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BritomartHotelCheshireArchitects_Jin_1019_ZDS_4965 | The Hotel Britomart
BritomartHotelCheshireArchitects_Jin_1019_ZDS_4965 | The Hotel Britomart
BritomartHotelCheshireArchitects_Jin_1019_ZDS_4965 | The Hotel Britomart
BritomartHotelCheshireArchitects_Jin_1019_ZDS_4965 | The Hotel Britomart

Jin Jeong

Luxuriously detailed and wrapped in natural textures of timber and stone, the 99 guest rooms at The Hotel Britomart in Auckland will be pockets of calm and retreat in the heart of the bustling dockside precinct.

“With this project, we wanted to rewrite the idea of five-star luxury,” says Jin Jeong, one of the team at Cheshire Architects who designed The Hotel Britomart. “We started from the position, ‘Here’s a handle. Would I like to touch this handle if I were a guest in this room? Does it feel special – not because it's blingy or made of marble or gold – but because it breaks your expectation of what you will find in a hotel?’”

That desire to surprise and delight guests led the Cheshire team to create little jewels of discovery within each room. When describing the mini-bar, for example, Jin lingers over details of the cabinetry texture, the commissioning of a custom artwork that is revealed when the door is opened, how the glassware is lit on the shelves, and the jigsaw of designing the drawers. “I don't know how many days we spent thinking about the mini-bar compartments and where to put the chocolates, where to put the teas,” she admits.

To create a sense of restfulness and escape, the design team lined the room interiors in wood and stone for an almost rustic effect. “Every room is like a private timber cabin in the sky, where you can come back after a day out and about in the city, climb into your bed and fall right asleep,” says Jin.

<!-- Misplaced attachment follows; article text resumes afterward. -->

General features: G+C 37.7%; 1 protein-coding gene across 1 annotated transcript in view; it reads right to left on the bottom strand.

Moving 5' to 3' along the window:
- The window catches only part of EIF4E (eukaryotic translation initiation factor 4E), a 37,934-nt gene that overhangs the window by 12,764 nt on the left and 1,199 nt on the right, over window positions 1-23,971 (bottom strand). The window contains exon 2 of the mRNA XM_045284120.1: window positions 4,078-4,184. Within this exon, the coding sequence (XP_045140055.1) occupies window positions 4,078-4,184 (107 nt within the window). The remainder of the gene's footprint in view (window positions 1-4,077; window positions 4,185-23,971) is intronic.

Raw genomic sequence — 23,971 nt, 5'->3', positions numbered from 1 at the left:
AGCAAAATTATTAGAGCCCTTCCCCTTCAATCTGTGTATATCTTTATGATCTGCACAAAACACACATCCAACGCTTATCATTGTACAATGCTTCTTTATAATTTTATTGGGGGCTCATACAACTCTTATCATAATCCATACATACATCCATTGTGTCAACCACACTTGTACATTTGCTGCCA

Hand-made vases commissioned from local ceramic artists, soft lighting that automatically adjusts according to the time of day, and linens in muted, earthy tones are organic details designed to give each space the feel of a private guesthouse.

Other details are subtle enough that they may even be overlooked – at least the first time a guest stays. The colour palettes of the rooms, for example, change depending on which side of the hotel the rooms are on. On the northern side, where the rooms are drenched in sunlight, the colours are bleached and blonded. On the southern side, where the rooms look towards neighbouring towers of the city, the palette deepens, creating warmth and enclosure.

“We wanted to emphasise what the daylight is doing, what nature is doing,” says Jin. “When a guest stays at a hotel for the first time, they might be in a room with the dark palette. But next time, they come, they have another room and realise, “Oh! This is different.”

With Cheshire Architects designing both the interior and exterior of the hotel, the team were able to knit elements together to create a seamlessly crafted experience. “You might see a herringbone pattern of bricks in laneway as you come in, and then see it again in the bathrooms,” says Jin. “Or you may pass a blue vase in the lobby, and then see that blue again in your room. There is always this kind of language – an unseen synchronicity."

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